I remember this vividly. The six of us were having our usual noisy dinner at the kitchen table. My mother was there, but not eating. The knock at the front door was loud and firm and could not be ignored. My mother looked startled, almost frightened, and immediately left to open the door. There was a difficult, deep silence, with us looking at each other. What was happening?
After a while, I went out into the hall. I saw a flash of blue and white of a policeman’s harsh uniform leaving, and, for the first time ever, my mother wiping away tears. She came back to the kitchen with her hair tied back severely and asked the oldest four to come into the adjoining study. She said, unceremoniously, “Dad’s dead.” My three older siblings, John, Andrew and Jenny, stiffened, then burst into tears. At the age of eight, I didn’t feel anything. “Was he murdered?” I asked. “No,” she said. “He died in a car crash.”
We didn’t finish our dinner and went to bed early. The following morning, there was a line of bags by the garage door. My mother had spent the night packing up my father’s clothes to donate to charity. I don’t think she slept that night. The next morning, I remember seeing her in the playroom, talking to my two youngest brothers about the accident. Unusually, for my non-tactile mother, my brother Bruce, who was four, was sitting on her knee.
It all felt so bleak, so hopeless: we knew our lives had changed forever. My mother was left on her own with six children to look after. She did her best, but never got over my father’s death, and at times was not available to us. We would have to be strong.
As much of my writing has been during the pandemic, I thought I should write something about the virus itself. I have a major interest in viral infection in transplant patients, and I am the infection lead for my cancer centre. From March in 2020 until now, I have provided expert advice so that we minimise the Covid risk to staff and patients. It has been a lot of work. At the time of writing late in 2020, we know that steroids improve the outcome of Covid pneumonia and there is the promise of a vaccine (although nobody has had it yet).
During the pandemic, many frontline hospital doctors were scared of getting infected with the virus, then developing progressive fever and shortness of breath due to viral pneumonia. Here is a possible sequence of events. After developing symptoms of the virus, possibly acquired from a patient, I would be at home, quite unwell, spending a lot of time in bed. I would become anxious, constantly checking your temperature, hoping it would subside and asking people to listen to your chest with a stethoscope for evidence of pneumonia. Some doctors with Covid bought oxygen saturation meters from Amazon to monitor their progress: these would show a progressive lowering of oxygen levels to the low 90s (95-100% is normal). In the early phases of the pandemic, a radiologist in China posted serial ultrasounds of his lungs on Twitter. It was tense reading his tweets: we were all scared his pneumonia would get worse and he would die (in the event, his lungs got worse for several days, but then he improved). In periods when patients were not allowed visitors, I fantasised about being taken to the hospital by my family (or, if I was very ill by an ambulance), and saying goodbye at the entrance to A & E, knowing that this might be the last time I saw them.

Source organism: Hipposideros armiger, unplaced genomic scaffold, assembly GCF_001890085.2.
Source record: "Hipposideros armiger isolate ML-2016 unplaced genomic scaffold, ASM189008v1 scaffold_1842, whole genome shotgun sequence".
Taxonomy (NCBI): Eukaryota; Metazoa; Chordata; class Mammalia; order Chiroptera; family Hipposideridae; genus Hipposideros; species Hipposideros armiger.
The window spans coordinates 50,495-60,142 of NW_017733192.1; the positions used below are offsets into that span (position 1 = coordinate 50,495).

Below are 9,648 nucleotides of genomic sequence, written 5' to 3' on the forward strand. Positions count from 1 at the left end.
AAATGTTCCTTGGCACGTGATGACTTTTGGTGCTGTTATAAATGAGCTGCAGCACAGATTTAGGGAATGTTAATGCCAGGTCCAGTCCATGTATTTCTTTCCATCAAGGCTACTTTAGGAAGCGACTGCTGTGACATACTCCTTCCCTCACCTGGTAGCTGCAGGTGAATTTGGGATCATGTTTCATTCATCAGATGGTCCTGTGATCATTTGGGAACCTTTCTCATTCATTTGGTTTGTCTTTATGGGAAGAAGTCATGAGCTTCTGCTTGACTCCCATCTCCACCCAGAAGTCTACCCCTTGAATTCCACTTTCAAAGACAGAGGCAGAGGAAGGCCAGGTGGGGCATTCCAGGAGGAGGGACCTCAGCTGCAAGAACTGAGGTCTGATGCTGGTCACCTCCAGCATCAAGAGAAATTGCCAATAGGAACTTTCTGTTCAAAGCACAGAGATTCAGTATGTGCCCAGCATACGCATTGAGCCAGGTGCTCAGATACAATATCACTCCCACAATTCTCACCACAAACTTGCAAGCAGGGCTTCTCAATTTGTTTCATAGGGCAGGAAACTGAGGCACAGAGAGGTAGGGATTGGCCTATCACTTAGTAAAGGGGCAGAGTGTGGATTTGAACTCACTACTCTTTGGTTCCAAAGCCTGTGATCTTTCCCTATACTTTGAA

I would wait around for hours in a very crowded A & E (among other patients who might be even sicker), but eventually I would be swabbed, X-rayed and a history would be taken. After transfer to one of the Covid wards, I would be seen by a junior doctor who would be worried about looking after me because I am a medical professor (there are both advantages and disadvantages of being ill when you are a doctor yourself). I would have an oxygen mask on, to ease the breathing problems but which would be claustrophobic. All the staff in the Covid ward would be wearing special, tightly-fitting masks, visors, goggles, gloves and gowns: I wouldn’t be able to see their faces or know what they were thinking, while also having a clear view of other struggling patients across the respiratory ward. The bleeping oxygen saturation monitor by the bedside would record a decreasing percentage of oxygen and the flow rate of the oxygen would be turned up until it reached 15 litres per minute (the maximum). I would have been given the steroid dexamethasone and probably the antiviral remdesevir, and I would have been offered entry onto the national Covid Recovery trial, where I might receive additional therapies. I would desperately want to be randomised to the experimental arm of the trial in the hope of receiving treatments such as antibodies or plasma; when you are extremely ill, you are not interested in helping other people by contributing to knowledge of the virus and its treatment on the control arm.